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Re: Pentesting tool - Commercial
From: Trygve Aasheim <trygve () pogostick net>
Date: Tue, 04 Mar 2008 20:54:45 +0100

This might be a bit hard for you to understand, I see that, but just trust me - ok? There is a world outside of web servers and web applications. There are tests that needs to be done outside the scope of owasp, and there are companies with more complex systems than those of auction sites.

Parts of this world contains servers that performs different tasks like backup, store databases, process data, pass mail etc. You also have clients, routers, switches, as well as the wide variety of different systems that perform security tasks at different levels. This is usually referred to as an infrastructure. Most companies have this, and it's quite fascinating.

So, in this thing called infrastructure - you also have vulnerabilities. Either through bad design, implementation, wrong use or configurations of software at different levels or due to lack of maintenance. Some of these can be found and addressed quite quickly by the use of tools, while others needs manual testing before they reveal themselves.

I common approach is to do a full test using a lot of tools that address known vulnerabilities, common design flaws and such - in combination with penetration testing tools to sort of false positives and confirm what sort of consequences a breach would have. In combination with firewall policy analyzes, looking at the routines surrounding security all the way from development to maintenance you'll have some sort of baseline to work out from when it comes to the level of security. The work will also reveal how well the company can detect and address events.

So...Network Based IPS != Infrastructure.

When you have this baseline, and had time to address the issues you've found - you can start bringing this to the next level, which is what you bring in at the end of your response. You need to know what you got first though, and for a lot of us - that is a huge task due to massive infrastructures (not Network Based IPS'!). But by doing this, you have examples of security flaws done by programmers, by people implementing solutions, by administrators and so on - and when you have this, and can point them out for people, it's easier to make them stop doing these mistakes.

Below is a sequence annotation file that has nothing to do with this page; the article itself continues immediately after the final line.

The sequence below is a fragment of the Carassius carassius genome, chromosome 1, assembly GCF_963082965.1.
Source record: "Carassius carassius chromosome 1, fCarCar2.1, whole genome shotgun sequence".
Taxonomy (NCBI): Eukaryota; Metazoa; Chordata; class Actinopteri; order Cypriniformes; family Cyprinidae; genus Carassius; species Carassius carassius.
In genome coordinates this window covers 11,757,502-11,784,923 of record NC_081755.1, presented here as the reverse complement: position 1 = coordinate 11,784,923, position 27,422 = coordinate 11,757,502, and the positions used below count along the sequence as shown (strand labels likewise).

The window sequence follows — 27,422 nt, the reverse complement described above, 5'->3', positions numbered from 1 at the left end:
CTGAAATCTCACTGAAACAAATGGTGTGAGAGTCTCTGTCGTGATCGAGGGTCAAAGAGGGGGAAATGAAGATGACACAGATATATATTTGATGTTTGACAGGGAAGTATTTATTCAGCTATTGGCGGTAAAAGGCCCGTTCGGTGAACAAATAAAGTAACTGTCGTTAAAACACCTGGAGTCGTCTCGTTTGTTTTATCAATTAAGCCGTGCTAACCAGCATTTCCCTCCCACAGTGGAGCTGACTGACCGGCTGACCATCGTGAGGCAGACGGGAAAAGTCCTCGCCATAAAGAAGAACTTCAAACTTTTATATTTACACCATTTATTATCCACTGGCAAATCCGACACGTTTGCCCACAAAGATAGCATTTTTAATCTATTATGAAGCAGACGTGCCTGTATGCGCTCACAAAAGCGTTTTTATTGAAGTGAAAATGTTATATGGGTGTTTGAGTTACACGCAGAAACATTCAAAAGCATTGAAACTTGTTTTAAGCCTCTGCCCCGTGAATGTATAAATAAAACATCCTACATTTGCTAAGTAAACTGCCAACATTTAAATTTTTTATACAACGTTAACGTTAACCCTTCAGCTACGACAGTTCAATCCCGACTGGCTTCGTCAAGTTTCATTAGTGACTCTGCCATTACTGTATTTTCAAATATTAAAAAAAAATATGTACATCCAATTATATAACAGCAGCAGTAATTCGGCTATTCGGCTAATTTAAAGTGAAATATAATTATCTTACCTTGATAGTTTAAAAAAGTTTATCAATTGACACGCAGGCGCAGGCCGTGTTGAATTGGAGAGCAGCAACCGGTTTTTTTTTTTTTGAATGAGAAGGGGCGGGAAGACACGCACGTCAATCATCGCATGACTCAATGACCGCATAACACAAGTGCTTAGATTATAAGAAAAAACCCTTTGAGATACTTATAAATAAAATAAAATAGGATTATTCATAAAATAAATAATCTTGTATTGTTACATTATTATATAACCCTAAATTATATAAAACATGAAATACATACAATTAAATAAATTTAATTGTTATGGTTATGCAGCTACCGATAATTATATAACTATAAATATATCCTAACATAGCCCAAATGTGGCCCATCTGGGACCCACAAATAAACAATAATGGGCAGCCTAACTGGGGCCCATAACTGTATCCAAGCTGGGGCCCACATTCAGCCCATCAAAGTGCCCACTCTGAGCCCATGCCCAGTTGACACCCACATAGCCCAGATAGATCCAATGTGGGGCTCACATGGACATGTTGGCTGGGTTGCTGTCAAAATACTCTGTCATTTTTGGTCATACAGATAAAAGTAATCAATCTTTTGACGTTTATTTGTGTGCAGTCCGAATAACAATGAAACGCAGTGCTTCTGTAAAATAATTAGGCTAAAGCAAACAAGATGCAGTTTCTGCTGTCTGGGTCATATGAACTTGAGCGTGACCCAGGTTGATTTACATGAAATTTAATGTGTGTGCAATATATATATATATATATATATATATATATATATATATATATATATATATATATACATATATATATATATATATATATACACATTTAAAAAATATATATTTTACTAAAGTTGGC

Yeah - I answered on your trap, and I knew it would end up in another rant - like the ones you've been delivering the last 10+ years. And yeah, I know that even though this looks like text to the rest of us, for you it's just a rorschach that makes you go off with a new rant - usually pretty far away from the subject.

Have a good one.




Andre Gironda wrote:
On Tue, Mar 4, 2008 at 4:47 AM, Trygve Aasheim <trygve () pogostick net> wrote:

Trygve,

Thank you for walking into my strawman argument / trap.

 So the results from your fuzzers can be implemented into modules in
 these tools and tested

You used the secret word!  "Fuzzers"!  Woohoo!

 The framework can then run the exploits for you continuously while you
 test different configurations and version of the target software.

Exciting.  I bet that will work wonders.

What type of weakness are you attempting to exploit in this example?
Stack-based buffer overflows?  While I understand the issues behind